When will we start jailing robots?
What happens when you ask a lawyer to speak at a technology conference? In the case of Auckland’s AI Day a “risk averse” lawyer sent technologists away with a list of legal and ethical questions to consider as they are busy hurtling into the future. Farah Hancock reports.
If a robot or an algorithm causes the death of a person, who is legally responsible?
In an AI Day presentation, Hudson Gavin Martin law partner Anchali Anandanayagam, explored the legal and regulatory questions which will arise as artificial intelligence (AI) becomes commonplace.
“There is a core assumption behind our laws there’s always a human actor. The perpetrator of a crime, or the creator of a beautiful piece of art, will always be human.”
Using the example of a hypothetical artificially intelligent robot, lawyer Anandanayagam laid out two possible paths. The first was to always track back the actions of the AI to a person who had created it. The other was to treat the AI as a legal person.
Who made the rogue AI?
To work on the assumption any damaging thing an AI did can be traced back to a person, or group of people, seems like an easy option.
“It's been suggested that we need to have secure tamperproof records for each AI so that when something does go wrong and that impacts on a human, culpability can be found by understanding how, why and on whose behalf that decision was made.”
In practice it might not be as easy. The inner workings of algorithms are often kept purposely murky.
“Will we need to legislate the AI manufacturers to be more transparent about the decision-making algorithms and the data input processes?”
In the case of the imaginary robot lawyer which gives incorrect legal advice, if the technology malfunctions, finding the manufacturer to be at blame is logical.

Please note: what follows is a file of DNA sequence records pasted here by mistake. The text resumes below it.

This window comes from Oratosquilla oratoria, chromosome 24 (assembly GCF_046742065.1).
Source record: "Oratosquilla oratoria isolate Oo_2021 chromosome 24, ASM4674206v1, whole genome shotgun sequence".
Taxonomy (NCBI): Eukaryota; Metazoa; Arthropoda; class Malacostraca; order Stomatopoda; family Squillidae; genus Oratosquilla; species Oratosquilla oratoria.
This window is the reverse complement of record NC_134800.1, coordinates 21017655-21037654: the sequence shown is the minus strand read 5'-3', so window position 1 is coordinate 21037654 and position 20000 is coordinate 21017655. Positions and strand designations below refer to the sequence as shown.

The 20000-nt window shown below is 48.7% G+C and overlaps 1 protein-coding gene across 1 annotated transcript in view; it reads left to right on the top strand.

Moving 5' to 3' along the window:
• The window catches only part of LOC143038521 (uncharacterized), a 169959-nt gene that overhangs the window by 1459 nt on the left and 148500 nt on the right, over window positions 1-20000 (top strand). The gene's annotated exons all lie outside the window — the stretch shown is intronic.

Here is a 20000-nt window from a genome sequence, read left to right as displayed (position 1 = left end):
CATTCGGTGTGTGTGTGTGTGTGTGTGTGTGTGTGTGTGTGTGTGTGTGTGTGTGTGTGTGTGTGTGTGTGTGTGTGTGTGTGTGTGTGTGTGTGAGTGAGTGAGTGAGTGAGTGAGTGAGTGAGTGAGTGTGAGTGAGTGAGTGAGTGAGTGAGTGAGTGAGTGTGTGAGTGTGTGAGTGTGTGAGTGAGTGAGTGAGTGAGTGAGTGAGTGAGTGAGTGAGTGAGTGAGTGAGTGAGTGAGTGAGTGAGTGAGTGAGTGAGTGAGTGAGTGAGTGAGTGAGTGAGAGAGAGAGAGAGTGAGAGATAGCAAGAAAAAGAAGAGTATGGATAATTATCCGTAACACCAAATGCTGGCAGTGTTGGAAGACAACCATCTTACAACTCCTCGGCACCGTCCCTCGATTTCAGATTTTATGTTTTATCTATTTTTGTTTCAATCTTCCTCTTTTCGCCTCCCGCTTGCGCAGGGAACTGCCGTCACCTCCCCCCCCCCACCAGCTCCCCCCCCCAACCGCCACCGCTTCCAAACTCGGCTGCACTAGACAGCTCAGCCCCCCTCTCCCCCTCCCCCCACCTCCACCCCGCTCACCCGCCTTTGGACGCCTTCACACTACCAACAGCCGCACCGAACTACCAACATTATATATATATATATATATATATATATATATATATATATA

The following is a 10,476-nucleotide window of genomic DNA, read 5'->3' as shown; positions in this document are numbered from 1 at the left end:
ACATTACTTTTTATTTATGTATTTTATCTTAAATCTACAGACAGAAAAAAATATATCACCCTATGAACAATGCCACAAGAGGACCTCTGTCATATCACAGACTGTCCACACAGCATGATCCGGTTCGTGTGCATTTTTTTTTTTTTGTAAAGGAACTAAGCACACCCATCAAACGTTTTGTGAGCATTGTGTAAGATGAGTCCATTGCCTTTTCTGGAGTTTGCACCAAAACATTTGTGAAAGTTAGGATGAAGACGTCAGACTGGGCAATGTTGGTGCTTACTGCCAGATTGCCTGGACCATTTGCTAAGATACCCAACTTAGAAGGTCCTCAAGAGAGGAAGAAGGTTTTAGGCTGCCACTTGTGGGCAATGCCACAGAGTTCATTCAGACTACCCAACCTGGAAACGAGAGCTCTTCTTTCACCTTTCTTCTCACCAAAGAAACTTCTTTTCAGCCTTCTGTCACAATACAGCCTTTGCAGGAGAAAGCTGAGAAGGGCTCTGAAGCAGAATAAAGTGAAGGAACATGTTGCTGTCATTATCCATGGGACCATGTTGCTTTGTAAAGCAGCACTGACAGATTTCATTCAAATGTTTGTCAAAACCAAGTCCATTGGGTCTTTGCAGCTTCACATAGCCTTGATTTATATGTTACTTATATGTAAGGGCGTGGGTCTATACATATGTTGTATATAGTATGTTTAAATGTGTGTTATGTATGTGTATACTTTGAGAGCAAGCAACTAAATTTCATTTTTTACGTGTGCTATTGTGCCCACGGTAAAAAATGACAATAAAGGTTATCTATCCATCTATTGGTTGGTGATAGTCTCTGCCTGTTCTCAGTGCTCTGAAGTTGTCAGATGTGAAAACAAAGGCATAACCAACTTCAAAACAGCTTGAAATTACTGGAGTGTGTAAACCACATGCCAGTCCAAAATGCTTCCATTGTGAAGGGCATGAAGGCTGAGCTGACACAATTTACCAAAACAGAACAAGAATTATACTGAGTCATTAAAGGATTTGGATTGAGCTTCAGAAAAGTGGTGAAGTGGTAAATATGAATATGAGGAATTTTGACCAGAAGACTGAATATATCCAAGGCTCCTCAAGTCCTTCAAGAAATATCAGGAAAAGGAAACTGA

If the hardware was not at fault it becomes harder, to assign responsibility to person or group said Anandanayagam.
“Is it the builder of the decision-making algorithm ... is it actually the regulators who allowed this technology to be used in this way or is it the lawyer or law firm that adopted the technology, programmed it to meet their preferences and put it up?”
Or, Anandanayagam asked, is the AI itself responsible for giving incorrect advice because its decisions and behaviour is based on its own learning?
“Should things that the professional client care and contact rules and ethical rules that apply to lawyers also apply to AI?”
Are you even a person bro?
The second option is to give AI its own legal identity. This raises another set of questions.
“Can AI have a guilty mind?”
Would an AI have the same legal status as a person, or would a new category need to be made?
Anandanayagam pointed out companies have their own legal personality.
“But even though companies have their legal personality, we've decided as a society that actually companies are ultimately directed by humans, and that's why directors of companies can be held responsible for the actions of the company and also face jail time.”
For criminal liability another question was raised. The current legal system is based on the idea a physical act doesn’t make somebody guilty unless the mind is guilty.
“Can AI have a guilty mind?”
If it can, and is liable for legal sanctions, should it also have legal rights and who do the legal rights belong to?
Anandanayagam raised the prospect of an AI used purposefully by somebody to inflict harm, and in doing so shielding themselves from the consequences of their conduct.
As we develop our robot overlords, or robot slaves, she wants technologists to keep these questions in their minds.
“I don't have the answers to these questions that I posed today but I do think we need to make some headway and not just thinking and talking about this, this challenge, but also in making some decisions about how we as a society want to address it.
“I think in New Zealand we have a real opportunity to be global leaders in this space.”
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